“We’re seeing more Microcap transactional business than we’ve seen in five years,” David Bukzin, Partner at Marcum tells Private Equity Strategies, in a conversation about Microcap companies. “We’re seeing that activity across all types of transactions, IPOs, SPACs.” Bukzin works with a number of Microcap companies and private equity firms as an accountant for Marcum.
“The markets have gotten to a level where the recovery is starting to trickle down to the smaller companies. Microcap companies are the last to see the upside and the first to feel any backslide.” In our last Microcap Monitor in June, we highlighted DelMar Pharmaceuticals, a company that is working on clinical trials for an orphan disease efractory glioblastoma multiforme (GBM), the most common type of aggressive brain cancer. At that time, life sciences companies as a group were popular with investors and they still are. According to Bukzin, life sciences and technology companies continue to dominate investor interest.
“The Microcap IPO market is coming back,” he says. “These IPOs are companies with under $500 million in market value, and are in these sectors. We’re even hearing rumblings that people are exploring China again. They are looking at what companies want to go public now that a lot of them have gone dark.”
He notes that recent changes in regulation like those to Sarbanes-Oxley have improved the options for Microcap companies. The JOBS Act is also playing a limited role in terms of marketing. “Some of the companies going public now are taking advantage of the JOBS Act, but it really has had little to no effect when it comes to gaining access to capital. What has helped are the changes to Sarbanes-Oxley. Regulations overall, are a balancing act. I think SARBOX was actually helpful in many ways. But the way they’re writing some of these crowdfunding rules, they can open you up to fraud.”
SPAC’s come back
Special-purpose acquisition companies, or SPACs, are starting to become more frequent Bukzin says. Typically SPACs are a type of structure reserved for economies that are booming, but even with anemic growth, they too are coming back along with IPOs. SPAC issuances rely on IPOs to raise capital, and a few successful transactions have emboldened others to jump in.
According to research done by attorneys at Appleby, for Legal Week, “the largest such deal was the $905 million Platform Acquisitions IPO, a special purpose acquisition vehicle incorporated in the BVI and reuniting founders Martin Franklin and Nicolas Berggruen, who were previously behind the 2012 IPO of Burger King using a similar special purpose acquisition company (SPAC) model.”
Bukzin notes that the type of investor for a SPAC transaction is different from a typical IPO investor, “the IPO is more subject to market conditions, in a SPAC the equity has already been raised. With the IPO, you have to get through the SEC before you deal with the market to raise your capital. The SPAC is more institutional in nature, with an IPO you’ll see more retail investors.”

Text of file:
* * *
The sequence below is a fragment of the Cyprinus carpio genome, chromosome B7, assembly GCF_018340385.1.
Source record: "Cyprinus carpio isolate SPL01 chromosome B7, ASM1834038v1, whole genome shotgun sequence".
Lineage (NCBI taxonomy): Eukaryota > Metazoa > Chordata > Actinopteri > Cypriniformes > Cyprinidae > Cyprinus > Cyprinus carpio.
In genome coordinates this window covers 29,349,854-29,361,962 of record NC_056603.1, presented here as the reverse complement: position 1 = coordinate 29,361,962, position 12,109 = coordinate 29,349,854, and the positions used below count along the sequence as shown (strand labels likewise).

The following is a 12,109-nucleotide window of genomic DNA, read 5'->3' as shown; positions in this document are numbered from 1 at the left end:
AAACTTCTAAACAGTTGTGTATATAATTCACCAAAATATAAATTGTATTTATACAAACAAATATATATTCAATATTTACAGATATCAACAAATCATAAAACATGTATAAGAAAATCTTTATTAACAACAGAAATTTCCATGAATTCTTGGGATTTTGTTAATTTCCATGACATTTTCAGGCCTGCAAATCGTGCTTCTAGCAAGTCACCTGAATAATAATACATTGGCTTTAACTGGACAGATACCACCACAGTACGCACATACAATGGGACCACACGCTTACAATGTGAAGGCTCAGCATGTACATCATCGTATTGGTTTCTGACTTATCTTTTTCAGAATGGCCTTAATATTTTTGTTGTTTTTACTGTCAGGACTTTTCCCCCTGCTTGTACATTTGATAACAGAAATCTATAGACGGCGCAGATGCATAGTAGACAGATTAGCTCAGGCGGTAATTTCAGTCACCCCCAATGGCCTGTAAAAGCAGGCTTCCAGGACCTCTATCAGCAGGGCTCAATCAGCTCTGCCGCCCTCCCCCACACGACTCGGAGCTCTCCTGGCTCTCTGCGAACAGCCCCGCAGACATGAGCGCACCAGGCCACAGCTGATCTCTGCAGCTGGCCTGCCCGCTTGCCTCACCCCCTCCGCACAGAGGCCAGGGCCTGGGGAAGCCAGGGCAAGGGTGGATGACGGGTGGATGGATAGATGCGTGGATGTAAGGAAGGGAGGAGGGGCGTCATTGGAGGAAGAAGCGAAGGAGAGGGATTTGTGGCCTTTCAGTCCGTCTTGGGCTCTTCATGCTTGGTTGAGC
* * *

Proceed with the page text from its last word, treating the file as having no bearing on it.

Bukzin recently gave a presentation at the JMJ Financial Summit in Las Vegas, Nevada where he highlighted some accounting changes on the horizon that could impact Microcap companies. The Public Company Accounting Oversight Board is set to have a public roundtable next year that could change the auditors’ opinion from pass/fail to something more qualitative. The proposal would add more communication to the auditors report about issues that came up during the audit leading to the opinion.
The Financial Accounting Standards Board (FASB) is also considering some regulatory relief on reporting for development stage companies. Those changes would affect mostly pharmaceutical, biotechnology, and technology companies. Based upon current rules it is difficult for companies to emerge from development stage to an established operating company because current guidance requires meeting the same reporting guidelines as an established operation. The FASB is looking at ways to make these reporting requirements easier for development stage companies.
These rules and a more liquid market environment are bolstering Microcap activity. “We’re seeing clients who are now able to get capital in the last six months, where they haven’t been able to for the past five years,” Bukzin says. “There’s an arbitrage in Microcap because of the lack of liquidity, which creates a lower valuation and private equity firms can take advantage of that.”
Research submitted by Perritt Capital Management following this article goes into those issues in detail. Watch this space.
This article was published in Opalesque's Private Equity Strategies our monthly research update on the global private equity landscape including all sectors and market caps.